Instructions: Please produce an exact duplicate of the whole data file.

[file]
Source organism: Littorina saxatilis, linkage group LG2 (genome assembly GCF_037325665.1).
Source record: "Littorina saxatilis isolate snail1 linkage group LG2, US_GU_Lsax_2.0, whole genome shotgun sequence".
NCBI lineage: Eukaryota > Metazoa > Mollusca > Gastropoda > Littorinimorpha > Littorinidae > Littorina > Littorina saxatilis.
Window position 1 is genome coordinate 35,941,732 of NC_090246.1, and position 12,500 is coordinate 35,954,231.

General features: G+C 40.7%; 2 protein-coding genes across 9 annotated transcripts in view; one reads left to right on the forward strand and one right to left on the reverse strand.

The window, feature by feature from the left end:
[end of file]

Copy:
Source organism: Littorina saxatilis, linkage group LG2 (genome assembly GCF_037325665.1).
Source record: "Littorina saxatilis isolate snail1 linkage group LG2, US_GU_Lsax_2.0, whole genome shotgun sequence".
NCBI lineage: Eukaryota > Metazoa > Mollusca > Gastropoda > Littorinimorpha > Littorinidae > Littorina > Littorina saxatilis.
Window position 1 is genome coordinate 35,941,732 of NC_090246.1, and position 12,500 is coordinate 35,954,231.

General features: G+C 40.7%; 2 protein-coding genes across 9 annotated transcripts in view; one reads left to right on the forward strand and one right to left on the reverse strand.

The window, feature by feature from the left end: